It should be noted that not all pain in the wrist or hand is caused by carpal tunnel syndrome. There are many other conditions with similar symptoms.
Diagnosis of Carpal Tunnel Syndrome
A detailed patient history including medical conditions, work history, and prior hand/wrist injuries is important. X-rays may be used to rule out other causes, such as fractures or arthritis. A physical exam, including the Tinel test, Phalen exam, Webber test, or Van Frey test will likely be performed. Physicians commonly look for positive results from multiple tests to build the case for diagnosis of CTS. Electrodiagnostic studies are often performed to confirm the diagnosis of carpal tunnel syndrome. The most common form is a nerve conduction velocity test. This measures the speed at which a nerve communicates. When impinged, as in CTS, nerves communicate at an impaired rate.
Repetitive wrist and hand movements increase the risk of developing carpal tunnel syndrome. Some examples of common activities that could be associated with this are: typing, note-taking, working with small instruments, construction with hand tools, hand-sewing and knitting, and even driving. Below are a few prevention steps you can take to reduce your risk.
Do your best to stay healthy and active. Taking care of any health conditions or diseases that you may have is one of the best preventions of CTS. This is because many health conditions such as arthritis, diabetes, and obesity make you more likely to get CTS.
Take advantage of ergonomics where possible. Whether you’re in construction or you work in an office, there are tools available to you that can make your workplace more comfortable. Arrange your workspace efficiently to avoid repetition or unnecessary motions. Use ergonomically designed products, and take frequent short breaks from your activities.
Treatment for Carpal Tunnel Syndrome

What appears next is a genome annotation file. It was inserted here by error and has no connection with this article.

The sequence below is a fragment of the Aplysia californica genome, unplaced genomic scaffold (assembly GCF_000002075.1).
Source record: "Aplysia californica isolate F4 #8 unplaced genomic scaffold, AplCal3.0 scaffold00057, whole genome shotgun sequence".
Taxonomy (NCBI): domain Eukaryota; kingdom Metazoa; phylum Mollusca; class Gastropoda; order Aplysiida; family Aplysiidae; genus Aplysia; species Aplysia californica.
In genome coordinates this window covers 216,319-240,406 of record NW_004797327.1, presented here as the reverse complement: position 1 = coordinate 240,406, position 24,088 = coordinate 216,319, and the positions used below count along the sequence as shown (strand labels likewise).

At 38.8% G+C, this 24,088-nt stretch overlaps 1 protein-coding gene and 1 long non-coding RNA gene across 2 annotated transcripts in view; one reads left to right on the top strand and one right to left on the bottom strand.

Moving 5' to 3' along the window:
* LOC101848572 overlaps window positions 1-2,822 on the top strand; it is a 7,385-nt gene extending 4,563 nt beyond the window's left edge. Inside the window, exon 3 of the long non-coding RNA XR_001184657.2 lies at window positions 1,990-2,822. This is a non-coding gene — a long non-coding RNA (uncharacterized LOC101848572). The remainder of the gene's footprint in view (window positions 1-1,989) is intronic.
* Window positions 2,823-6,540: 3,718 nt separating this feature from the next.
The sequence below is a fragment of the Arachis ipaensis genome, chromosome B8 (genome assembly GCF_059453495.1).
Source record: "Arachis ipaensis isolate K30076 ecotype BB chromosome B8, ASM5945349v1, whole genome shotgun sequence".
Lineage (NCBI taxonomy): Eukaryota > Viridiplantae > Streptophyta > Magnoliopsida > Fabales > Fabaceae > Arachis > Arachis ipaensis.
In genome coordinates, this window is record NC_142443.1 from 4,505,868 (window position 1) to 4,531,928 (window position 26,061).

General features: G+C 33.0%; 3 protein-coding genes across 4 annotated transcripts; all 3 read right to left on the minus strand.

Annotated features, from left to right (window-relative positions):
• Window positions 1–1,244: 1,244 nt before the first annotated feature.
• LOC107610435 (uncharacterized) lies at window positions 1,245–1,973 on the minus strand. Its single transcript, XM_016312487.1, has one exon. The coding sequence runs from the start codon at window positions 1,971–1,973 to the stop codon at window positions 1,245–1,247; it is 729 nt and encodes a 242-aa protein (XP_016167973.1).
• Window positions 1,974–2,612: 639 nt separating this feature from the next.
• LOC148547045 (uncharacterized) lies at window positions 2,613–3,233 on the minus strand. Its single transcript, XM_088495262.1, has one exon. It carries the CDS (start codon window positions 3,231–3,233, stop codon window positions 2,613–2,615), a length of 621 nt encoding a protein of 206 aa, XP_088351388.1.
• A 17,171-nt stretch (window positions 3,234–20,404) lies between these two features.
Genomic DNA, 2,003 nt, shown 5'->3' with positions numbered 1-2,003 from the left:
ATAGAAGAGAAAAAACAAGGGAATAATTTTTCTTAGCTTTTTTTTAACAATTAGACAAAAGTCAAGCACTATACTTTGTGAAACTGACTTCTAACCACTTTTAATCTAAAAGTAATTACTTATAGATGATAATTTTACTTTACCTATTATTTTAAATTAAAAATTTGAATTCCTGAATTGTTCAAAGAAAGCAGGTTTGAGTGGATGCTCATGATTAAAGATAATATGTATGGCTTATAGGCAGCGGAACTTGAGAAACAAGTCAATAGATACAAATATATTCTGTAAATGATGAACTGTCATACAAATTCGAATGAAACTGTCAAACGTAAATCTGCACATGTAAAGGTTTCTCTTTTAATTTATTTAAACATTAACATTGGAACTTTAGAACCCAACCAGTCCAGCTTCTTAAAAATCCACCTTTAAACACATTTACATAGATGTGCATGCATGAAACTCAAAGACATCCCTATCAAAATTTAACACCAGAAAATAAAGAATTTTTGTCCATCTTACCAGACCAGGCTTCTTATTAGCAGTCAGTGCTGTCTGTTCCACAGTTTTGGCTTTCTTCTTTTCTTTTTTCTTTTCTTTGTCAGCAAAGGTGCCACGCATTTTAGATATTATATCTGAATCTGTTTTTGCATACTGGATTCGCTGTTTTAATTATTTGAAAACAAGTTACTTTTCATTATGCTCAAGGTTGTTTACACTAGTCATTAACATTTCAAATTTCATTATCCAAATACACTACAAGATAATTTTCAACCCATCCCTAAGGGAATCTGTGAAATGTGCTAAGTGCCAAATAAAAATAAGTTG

For the fortunate majority, CTS symptoms are relieved without surgery. Improved healthy living habits, treatment for medical conditions such as diabetes, changing the patterns of hand use, icing the wrist, splinting, and taking mild oral pain relievers or anti-inflammatory medications like ibuprofen are normally effective at relieving mild symptoms. For moderate symptoms, a steroid injection into the carpal tunnel may be needed to reducing inflammation around the nerve.
Generally, surgery is considered only after symptoms have not improved after a long period of nonsurgical treatment has been ineffective. Several weeks to months of conservative nonsurgical treatment is the usual protocol before surgery is considered. In the case that nerve damage is evident, surgery is considered more urgently.
When symptoms are severe or do not improve, surgery is generally recommended to make more room in the carpal tunnel for the median nerve. By cutting the transverse carpal ligament (TCL), which forms the roof (top) of the carpal tunnel, the addition space for the nerve is made. All forms of carpal tunnel surgery work in this way, though the approach may vary. Carpal Tunnel Release (CTR) surgery is one of the most common surgeries performed in the U.S. today, with nearly 600,000 patients undergoing surgery annually. It is widely regarded as very safe and effective, with high patient satisfaction, and low complication rates. However, CTS symptoms may not completely resolve after surgery, depending on how severe and how long the condition existed.
Open Carpal Tunnel Release (OCTR) surgery